PRINCETON, NJ -- A majority of residents in 13 states and the District of Columbia approved of the job Barack Obama did as president during the first six months of 2012. His highest ratings by state were in Hawaii (63%) and Rhode Island (58%), in addition to the 83% approval from District of Columbia residents. In 16 states, his approval rating averaged below 40%, with residents of Utah, Wyoming, and Alaska least approving.
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The 50% approval mark is significant because post-World War II incumbent presidents who have been above 50% job approval on Election Day were easily re-elected. Presidents with approval ratings below 50% have more uncertain re-election prospects. Historically, two presidents below 50% in their final approval rating before the election -- George W. Bush and Harry Truman -- won, and three, Gerald Ford, Jimmy Carter, and George H.W. Bush, lost.
From January to June of this year, Gallup asked more than 90,000 U.S. adults whether they approved or disapproved of the job Obama is doing as president. Nationwide, 46% of Americans approved and 46% disapproved during this time. Gallup interviewed at least 500 residents in 41 states and at least 1,000 residents in 32 states in the first half of the year. Gallup weights each state sample according to U.S. Census parameters to ensure it is demographically representative of that state's adult population.
Obama Does Well in Rich Electoral Vote States
Obama's approval rating by state can give a rough indication of how the Electoral College vote might look this fall. Voters' evaluations of how Obama has performed as president will arguably be the most important factor in determining their vote. The ultimate outcome in each state will also be dependent on voter turnout and how voters evaluate Mitt Romney as a potential alternative to Obama as president.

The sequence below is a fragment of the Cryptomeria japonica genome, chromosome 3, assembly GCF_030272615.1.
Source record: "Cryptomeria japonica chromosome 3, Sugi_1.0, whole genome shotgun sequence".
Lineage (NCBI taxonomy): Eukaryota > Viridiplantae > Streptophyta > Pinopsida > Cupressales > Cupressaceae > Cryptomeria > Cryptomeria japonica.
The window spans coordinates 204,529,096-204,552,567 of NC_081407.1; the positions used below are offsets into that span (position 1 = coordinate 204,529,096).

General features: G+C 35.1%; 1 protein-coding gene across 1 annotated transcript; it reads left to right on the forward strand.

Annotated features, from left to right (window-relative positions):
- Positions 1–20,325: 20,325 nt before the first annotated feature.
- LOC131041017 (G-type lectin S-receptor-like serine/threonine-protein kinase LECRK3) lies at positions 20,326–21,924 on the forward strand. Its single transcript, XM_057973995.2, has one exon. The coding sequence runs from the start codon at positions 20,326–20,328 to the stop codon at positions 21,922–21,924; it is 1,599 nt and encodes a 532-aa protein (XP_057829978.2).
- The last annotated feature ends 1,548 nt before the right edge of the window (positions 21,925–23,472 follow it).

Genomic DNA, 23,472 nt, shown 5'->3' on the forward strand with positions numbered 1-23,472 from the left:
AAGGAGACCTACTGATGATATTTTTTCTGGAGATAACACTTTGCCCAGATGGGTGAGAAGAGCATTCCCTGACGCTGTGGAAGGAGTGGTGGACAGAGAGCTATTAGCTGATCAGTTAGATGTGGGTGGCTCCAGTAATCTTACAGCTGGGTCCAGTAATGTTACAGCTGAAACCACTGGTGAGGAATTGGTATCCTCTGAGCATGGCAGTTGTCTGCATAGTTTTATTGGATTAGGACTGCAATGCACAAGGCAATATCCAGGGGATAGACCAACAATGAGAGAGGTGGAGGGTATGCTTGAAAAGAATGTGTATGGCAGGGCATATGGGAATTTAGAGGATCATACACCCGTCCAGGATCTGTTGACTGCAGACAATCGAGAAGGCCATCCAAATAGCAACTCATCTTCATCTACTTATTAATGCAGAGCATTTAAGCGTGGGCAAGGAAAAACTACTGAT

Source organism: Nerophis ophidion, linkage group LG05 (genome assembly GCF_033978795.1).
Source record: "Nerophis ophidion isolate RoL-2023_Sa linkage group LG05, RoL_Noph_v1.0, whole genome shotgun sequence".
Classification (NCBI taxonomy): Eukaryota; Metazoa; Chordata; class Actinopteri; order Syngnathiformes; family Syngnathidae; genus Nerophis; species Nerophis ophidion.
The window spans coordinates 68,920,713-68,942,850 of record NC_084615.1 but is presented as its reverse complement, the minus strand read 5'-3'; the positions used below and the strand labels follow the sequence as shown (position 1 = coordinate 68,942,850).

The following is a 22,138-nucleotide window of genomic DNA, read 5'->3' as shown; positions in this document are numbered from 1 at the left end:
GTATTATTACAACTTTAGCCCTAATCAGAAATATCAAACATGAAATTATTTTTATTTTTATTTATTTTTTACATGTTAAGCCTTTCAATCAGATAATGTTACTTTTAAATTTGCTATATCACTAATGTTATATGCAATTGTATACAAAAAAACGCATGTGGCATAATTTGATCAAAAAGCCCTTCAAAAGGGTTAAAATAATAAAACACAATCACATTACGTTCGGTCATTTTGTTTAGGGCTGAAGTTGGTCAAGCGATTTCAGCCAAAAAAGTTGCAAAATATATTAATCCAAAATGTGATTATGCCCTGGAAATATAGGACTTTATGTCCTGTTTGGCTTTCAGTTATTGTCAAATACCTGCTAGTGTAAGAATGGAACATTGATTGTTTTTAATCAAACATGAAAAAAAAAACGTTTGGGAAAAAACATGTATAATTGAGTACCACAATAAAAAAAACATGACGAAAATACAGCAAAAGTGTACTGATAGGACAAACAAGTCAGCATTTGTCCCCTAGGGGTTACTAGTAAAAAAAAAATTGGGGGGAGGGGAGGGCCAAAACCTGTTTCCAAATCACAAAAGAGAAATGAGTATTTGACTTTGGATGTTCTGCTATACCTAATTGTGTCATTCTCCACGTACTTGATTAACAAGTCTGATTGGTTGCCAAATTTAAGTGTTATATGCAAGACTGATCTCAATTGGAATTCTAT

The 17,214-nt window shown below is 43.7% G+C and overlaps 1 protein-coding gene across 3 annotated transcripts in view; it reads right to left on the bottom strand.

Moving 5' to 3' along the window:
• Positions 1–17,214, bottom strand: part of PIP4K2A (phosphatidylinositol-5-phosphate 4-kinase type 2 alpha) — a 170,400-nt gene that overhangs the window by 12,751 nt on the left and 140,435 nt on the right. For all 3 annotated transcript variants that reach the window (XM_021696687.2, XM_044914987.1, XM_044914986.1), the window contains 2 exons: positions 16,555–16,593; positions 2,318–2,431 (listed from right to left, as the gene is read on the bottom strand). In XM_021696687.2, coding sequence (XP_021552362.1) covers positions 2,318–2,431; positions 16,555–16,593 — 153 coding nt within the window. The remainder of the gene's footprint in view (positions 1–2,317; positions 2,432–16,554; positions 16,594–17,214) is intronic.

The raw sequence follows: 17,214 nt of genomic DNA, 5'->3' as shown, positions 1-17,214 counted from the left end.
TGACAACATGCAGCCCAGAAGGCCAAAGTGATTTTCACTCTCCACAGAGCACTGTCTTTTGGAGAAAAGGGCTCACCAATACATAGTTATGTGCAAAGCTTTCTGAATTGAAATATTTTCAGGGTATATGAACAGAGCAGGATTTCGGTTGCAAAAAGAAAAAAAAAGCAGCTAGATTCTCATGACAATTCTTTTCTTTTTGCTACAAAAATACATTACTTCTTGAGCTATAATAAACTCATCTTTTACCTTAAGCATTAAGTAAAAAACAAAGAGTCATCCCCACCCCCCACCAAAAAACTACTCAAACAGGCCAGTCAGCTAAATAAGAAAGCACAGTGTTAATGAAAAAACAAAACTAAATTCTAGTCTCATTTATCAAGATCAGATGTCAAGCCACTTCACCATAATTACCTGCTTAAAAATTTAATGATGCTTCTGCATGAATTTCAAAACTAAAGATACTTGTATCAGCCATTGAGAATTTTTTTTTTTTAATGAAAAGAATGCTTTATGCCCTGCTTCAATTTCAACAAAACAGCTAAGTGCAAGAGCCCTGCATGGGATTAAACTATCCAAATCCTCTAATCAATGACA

It is certainly possible that voters' evaluations of Obama in various states could be more positive or less positive on Election Day than they were during January through June of this election year. However, presidents' approval ratings on the national level historically haven't changed much in the final few months before the election.
The list of states in which Obama had majority approval during the first half of the year includes three of the largest states -- California, New York, and Illinois. This helps boost the combined Electoral College vote of states with majority approval of Obama to a total of 185. All of these states have voted reliably for Democratic presidential candidates in recent elections.
Most of the 16 states in which Obama's approval rating is below 40% tend to be smaller in population and thus have fewer electoral votes. The largest of these are Tennessee and Indiana with 11 electoral votes each. The 16 states with approval ratings lower than 40% total 93 electoral votes, and typically have supported Republican presidential candidates in recent elections.
That leaves 21 states in which Obama's approval rating is between 40% and 50%, including some of the largest "swing states" such as Florida (46%), Pennsylvania (46%), and Ohio (44%).
Geographic Patterns in Approval Consistent With Past